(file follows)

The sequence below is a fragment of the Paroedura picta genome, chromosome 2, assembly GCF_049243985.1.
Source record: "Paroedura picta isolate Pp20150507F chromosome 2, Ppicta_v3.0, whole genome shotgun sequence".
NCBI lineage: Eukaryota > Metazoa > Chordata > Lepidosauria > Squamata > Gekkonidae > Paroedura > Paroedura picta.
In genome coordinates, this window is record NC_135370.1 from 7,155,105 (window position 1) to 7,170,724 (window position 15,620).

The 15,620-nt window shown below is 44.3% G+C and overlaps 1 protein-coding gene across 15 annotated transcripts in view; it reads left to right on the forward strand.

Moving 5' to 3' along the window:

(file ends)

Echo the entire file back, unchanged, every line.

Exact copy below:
The sequence below is a fragment of the Paroedura picta genome, chromosome 2, assembly GCF_049243985.1.
Source record: "Paroedura picta isolate Pp20150507F chromosome 2, Ppicta_v3.0, whole genome shotgun sequence".
NCBI lineage: Eukaryota > Metazoa > Chordata > Lepidosauria > Squamata > Gekkonidae > Paroedura > Paroedura picta.
In genome coordinates, this window is record NC_135370.1 from 7,155,105 (window position 1) to 7,170,724 (window position 15,620).

The 15,620-nt window shown below is 44.3% G+C and overlaps 1 protein-coding gene across 15 annotated transcripts in view; it reads left to right on the forward strand.

Moving 5' to 3' along the window: